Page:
Filipino journalists

Journalist, unionist cleared; search warrant voided

Lian Buan

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Journalist, unionist cleared; search warrant voided

File photo of Lady Ann Salem

Altermidya photo

(UPDATED) A judge in Mandaluyong City voids the search warrant of Quezon City Judge Cecilyn Burgos Villavert. Activists say Villavert is notorious for issuing search warrants that lead to the arrests of many among their ranks.
Journalist, unionist cleared; search warrant voided

A Mandaluyong court cleared activists Lady Ann “Icy” Salem and Rodrigo Esparago of charges of illegal possession of firearms and explosives, ruling that the search warrant used to arrest them was void.

Mandaluyong Regional Trial Court (RTC) Branch 209 Judge Monique Quisumbing-Ignacio dismissed the cases against the two in a ruling on Friday, February 5.

Judge Ignacio said the search warrant issued by Quezon City Judge Cecilyn Burgos Villavert was null and void, therefore the firearms and explosives allegedly seized from the condo unit of the suspects were inadmissible evidence.

Salem, editor of red-tagged alternative publication Manila Today, and Esparago, a trade unionist, were among the 7 people arrested on Human Rights Day on December 10, 2020.

Judge Villavert of Quezon City is notorious to activists for issuing search warrants that have led to the arrests of many among their ranks since November 2019.

Among those arrested in a warrant issued by Villavert was Reina Mae Nasino, the young mother of baby River Nasino. The infant’s death highlighted the gaps of the country’s justice system.

In her ruling, Judge Ignacio of Mandaluyong said the search warrant was vague and allowed the raiding teams to grab all they wanted, resulting in a “fishing expedition.”

The constitutional right against illegal searches and seizures requires that search warrants be as specific as they can be.

Judge Ignacio also found glaring inconsistencies in the sworn affidavits and testimonies of the informants, upon whom the application for the search warrant was based.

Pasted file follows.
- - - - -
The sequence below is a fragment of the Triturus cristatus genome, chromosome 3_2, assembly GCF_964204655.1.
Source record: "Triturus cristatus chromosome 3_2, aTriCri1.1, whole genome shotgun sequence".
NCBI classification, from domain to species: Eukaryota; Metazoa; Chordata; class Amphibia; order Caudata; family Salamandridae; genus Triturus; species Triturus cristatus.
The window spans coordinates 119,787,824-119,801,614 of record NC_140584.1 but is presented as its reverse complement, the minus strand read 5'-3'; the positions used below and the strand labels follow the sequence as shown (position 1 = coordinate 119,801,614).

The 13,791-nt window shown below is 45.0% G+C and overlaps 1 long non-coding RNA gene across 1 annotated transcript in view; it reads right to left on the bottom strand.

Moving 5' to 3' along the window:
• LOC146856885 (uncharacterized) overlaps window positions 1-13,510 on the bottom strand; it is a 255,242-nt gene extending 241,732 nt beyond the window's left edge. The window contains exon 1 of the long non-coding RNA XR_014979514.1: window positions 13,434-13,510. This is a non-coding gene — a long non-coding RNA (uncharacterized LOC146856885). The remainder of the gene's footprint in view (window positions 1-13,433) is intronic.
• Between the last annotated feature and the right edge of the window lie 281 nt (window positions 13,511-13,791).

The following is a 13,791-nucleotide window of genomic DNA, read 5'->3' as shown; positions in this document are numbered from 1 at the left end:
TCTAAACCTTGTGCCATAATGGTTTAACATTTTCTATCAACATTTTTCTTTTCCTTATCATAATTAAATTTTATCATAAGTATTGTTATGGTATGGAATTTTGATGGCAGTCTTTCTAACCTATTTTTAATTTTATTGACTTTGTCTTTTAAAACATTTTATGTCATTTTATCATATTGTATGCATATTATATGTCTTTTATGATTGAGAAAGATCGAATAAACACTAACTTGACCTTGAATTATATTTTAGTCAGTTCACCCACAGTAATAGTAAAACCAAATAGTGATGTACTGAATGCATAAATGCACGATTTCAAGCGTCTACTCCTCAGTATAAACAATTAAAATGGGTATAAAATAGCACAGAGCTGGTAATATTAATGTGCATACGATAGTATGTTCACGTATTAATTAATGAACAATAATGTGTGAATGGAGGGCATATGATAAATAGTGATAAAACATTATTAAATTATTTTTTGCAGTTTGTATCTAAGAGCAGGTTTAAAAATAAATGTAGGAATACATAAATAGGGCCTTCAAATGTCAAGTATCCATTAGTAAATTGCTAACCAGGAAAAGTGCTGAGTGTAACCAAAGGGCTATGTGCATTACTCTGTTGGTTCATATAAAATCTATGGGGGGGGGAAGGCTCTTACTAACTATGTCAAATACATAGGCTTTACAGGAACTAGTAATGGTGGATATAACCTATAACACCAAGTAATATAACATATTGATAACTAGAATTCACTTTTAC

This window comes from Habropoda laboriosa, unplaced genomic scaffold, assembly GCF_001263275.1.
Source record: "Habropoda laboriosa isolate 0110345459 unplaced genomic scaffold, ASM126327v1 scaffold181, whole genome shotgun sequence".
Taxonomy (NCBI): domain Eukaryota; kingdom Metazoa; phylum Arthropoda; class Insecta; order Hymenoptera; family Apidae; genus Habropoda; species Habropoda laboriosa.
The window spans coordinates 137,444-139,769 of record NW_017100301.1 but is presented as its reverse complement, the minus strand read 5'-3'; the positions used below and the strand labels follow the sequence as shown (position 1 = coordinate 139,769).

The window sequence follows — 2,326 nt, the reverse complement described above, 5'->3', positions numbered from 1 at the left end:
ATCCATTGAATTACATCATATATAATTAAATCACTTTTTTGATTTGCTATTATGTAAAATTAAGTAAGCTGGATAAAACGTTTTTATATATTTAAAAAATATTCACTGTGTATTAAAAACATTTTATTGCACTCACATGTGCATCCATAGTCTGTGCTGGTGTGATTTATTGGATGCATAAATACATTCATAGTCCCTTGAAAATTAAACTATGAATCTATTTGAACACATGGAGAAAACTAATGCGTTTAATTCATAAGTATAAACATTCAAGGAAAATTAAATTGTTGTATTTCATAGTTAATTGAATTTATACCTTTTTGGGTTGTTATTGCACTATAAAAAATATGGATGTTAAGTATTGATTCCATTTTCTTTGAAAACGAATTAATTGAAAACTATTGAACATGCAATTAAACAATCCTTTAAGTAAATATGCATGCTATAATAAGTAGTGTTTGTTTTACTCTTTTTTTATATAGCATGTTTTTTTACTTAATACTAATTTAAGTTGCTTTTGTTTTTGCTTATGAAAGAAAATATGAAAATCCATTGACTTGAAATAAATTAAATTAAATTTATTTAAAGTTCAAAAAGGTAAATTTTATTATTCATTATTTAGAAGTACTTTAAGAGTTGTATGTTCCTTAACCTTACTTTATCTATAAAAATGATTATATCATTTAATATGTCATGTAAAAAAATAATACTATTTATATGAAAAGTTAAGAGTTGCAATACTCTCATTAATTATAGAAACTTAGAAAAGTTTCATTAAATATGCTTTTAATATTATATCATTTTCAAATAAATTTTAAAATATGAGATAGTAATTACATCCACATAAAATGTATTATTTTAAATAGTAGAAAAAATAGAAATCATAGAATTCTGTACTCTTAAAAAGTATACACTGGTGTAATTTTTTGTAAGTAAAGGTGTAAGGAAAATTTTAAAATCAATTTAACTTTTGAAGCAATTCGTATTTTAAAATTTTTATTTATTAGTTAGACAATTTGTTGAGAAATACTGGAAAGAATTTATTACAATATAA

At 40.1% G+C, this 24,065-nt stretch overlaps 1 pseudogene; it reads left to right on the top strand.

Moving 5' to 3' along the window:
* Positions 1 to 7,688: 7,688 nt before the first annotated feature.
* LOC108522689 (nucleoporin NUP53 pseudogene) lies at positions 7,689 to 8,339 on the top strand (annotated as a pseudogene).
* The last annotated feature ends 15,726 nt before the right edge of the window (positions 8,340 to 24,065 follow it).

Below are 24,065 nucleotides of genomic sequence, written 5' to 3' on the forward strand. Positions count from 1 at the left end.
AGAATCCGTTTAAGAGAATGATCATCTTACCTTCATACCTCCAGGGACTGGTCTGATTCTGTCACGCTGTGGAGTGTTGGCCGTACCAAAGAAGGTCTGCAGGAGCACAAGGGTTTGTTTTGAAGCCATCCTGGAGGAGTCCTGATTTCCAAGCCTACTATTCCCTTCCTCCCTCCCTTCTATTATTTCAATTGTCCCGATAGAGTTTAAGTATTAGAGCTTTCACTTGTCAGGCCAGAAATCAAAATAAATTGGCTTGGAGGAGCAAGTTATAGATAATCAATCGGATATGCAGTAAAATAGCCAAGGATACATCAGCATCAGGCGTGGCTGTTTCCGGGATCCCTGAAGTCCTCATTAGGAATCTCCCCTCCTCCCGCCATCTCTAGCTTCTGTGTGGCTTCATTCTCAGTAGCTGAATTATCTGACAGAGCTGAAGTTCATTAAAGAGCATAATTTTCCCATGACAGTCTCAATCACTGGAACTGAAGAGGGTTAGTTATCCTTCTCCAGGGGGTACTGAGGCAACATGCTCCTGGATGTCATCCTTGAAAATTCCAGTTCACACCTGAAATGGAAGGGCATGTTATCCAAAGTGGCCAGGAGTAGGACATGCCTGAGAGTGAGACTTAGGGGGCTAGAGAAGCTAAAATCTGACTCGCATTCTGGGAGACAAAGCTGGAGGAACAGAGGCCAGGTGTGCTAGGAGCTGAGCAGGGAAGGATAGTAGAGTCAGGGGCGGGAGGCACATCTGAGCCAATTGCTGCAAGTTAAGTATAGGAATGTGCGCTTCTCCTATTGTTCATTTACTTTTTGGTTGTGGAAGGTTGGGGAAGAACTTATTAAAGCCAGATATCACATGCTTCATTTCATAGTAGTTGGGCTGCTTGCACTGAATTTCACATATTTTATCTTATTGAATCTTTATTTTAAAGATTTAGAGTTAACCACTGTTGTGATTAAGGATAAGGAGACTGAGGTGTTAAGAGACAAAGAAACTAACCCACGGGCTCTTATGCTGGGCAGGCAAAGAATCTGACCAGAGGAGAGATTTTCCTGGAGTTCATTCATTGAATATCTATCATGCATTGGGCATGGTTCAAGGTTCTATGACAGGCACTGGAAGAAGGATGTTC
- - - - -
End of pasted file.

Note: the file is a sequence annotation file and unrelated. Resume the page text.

For example, the informants claimed to seeing Salem and Esparago taking photos of their guns to encode them on the laptops of the suspects. But their recollections of the informants on who did which differed as the hearings progressed.

“All told, there being numerous inconsistencies and contradictions, the testimonies of the foregoing witnesses cannot be given full faith and credence,” said Judge Ignacio in her ruling.

“And since the sole basis of the issuance of the search warrants were their sworn statements and testimonies, the Court finds that probable cause was not sufficiently established,” the judge said. (READ: ‘Human Rights 7’ cases question ‘warrant factory’ and writs doctrine in Supreme Court)

Supreme Court rules allow the top judges of Manila and Quezon City to issue search warrants outside of their jurisdictions, which the police preferred in their crackdown that led to the arrest of around 58 activists in Manila and Bacolod in 2019.

The search warrants in the 2019 crackdown all came fromVillavert. Once the main cases against activists were lodged in their proper jurisdictions, those judges had the chance to review all facts, including the validity of the search and the search warrant.

This did not happen for Nasino, because her first judge in Manila, Judge Marivic Balisi-Umali refused to subpoena the search application records from Villavert. Nasino is still on trial.

Salem and Esparago are expected to be released soon. The lawyers received the ruling late Friday.

The Public Interest Law Center (PILC), Salem and Esparago’s lawyers, said that “the dismissal of charges clearly demolishes the Duterte government’s vilification and red-tagging campaign against the Human Rights Day 7.

“It is a severe blow to the NTF-ELCAC, which claimed the arrests as a victory in the anti-insurgency campaign. The nail in the coffin is the dismissal of the cases, exposing not just faulty police work but vicious political persecution,” said the PILC. –

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Lian Buan

Lian Buan is a senior investigative reporter, and minder of Rappler's justice, human rights and crime cluster.